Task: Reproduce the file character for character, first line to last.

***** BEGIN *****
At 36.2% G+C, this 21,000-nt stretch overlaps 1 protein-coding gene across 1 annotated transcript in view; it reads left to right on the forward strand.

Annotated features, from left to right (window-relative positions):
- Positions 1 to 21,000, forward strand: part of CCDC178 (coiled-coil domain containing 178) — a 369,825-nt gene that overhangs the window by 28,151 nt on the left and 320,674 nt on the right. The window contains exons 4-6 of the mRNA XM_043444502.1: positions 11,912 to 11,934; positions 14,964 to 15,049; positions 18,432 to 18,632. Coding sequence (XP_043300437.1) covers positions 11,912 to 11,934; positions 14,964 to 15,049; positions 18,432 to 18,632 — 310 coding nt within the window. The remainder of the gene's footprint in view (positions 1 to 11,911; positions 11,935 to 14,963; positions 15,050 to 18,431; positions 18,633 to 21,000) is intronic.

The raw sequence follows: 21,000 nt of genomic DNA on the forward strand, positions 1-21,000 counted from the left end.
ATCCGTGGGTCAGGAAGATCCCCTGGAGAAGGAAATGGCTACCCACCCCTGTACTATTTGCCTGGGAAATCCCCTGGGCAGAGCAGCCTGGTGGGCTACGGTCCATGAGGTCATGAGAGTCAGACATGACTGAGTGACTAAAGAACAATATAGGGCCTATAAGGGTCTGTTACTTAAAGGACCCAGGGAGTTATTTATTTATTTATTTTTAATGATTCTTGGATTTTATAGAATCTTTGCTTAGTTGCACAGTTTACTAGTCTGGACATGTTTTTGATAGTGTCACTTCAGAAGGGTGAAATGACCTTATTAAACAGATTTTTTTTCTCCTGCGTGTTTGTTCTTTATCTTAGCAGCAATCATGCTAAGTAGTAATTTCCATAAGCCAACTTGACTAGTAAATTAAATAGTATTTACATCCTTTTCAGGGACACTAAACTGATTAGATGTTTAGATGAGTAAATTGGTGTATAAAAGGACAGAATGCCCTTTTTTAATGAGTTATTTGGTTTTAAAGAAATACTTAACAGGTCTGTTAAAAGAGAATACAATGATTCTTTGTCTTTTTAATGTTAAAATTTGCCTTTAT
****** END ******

At 36.2% G+C, this 21,000-nt stretch overlaps 1 protein-coding gene across 1 annotated transcript in view; it reads left to right on the forward strand.

Annotated features, from left to right (window-relative positions):
- Positions 1 to 21,000, forward strand: part of CCDC178 (coiled-coil domain containing 178) — a 369,825-nt gene that overhangs the window by 28,151 nt on the left and 320,674 nt on the right. The window contains exons 4-6 of the mRNA XM_043444502.1: positions 11,912 to 11,934; positions 14,964 to 15,049; positions 18,432 to 18,632. Coding sequence (XP_043300437.1) covers positions 11,912 to 11,934; positions 14,964 to 15,049; positions 18,432 to 18,632 — 310 coding nt within the window. The remainder of the gene's footprint in view (positions 1 to 11,911; positions 11,935 to 14,963; positions 15,050 to 18,431; positions 18,633 to 21,000) is intronic.

The raw sequence follows: 21,000 nt of genomic DNA on the forward strand, positions 1-21,000 counted from the left end.
ATCCGTGGGTCAGGAAGATCCCCTGGAGAAGGAAATGGCTACCCACCCCTGTACTATTTGCCTGGGAAATCCCCTGGGCAGAGCAGCCTGGTGGGCTACGGTCCATGAGGTCATGAGAGTCAGACATGACTGAGTGACTAAAGAACAATATAGGGCCTATAAGGGTCTGTTACTTAAAGGACCCAGGGAGTTATTTATTTATTTATTTTTAATGATTCTTGGATTTTATAGAATCTTTGCTTAGTTGCACAGTTTACTAGTCTGGACATGTTTTTGATAGTGTCACTTCAGAAGGGTGAAATGACCTTATTAAACAGATTTTTTTTCTCCTGCGTGTTTGTTCTTTATCTTAGCAGCAATCATGCTAAGTAGTAATTTCCATAAGCCAACTTGACTAGTAAATTAAATAGTATTTACATCCTTTTCAGGGACACTAAACTGATTAGATGTTTAGATGAGTAAATTGGTGTATAAAAGGACAGAATGCCCTTTTTTAATGAGTTATTTGGTTTTAAAGAAATACTTAACAGGTCTGTTAAAAGAGAATACAATGATTCTTTGTCTTTTTAATGTTAAAATTTGCCTTTAT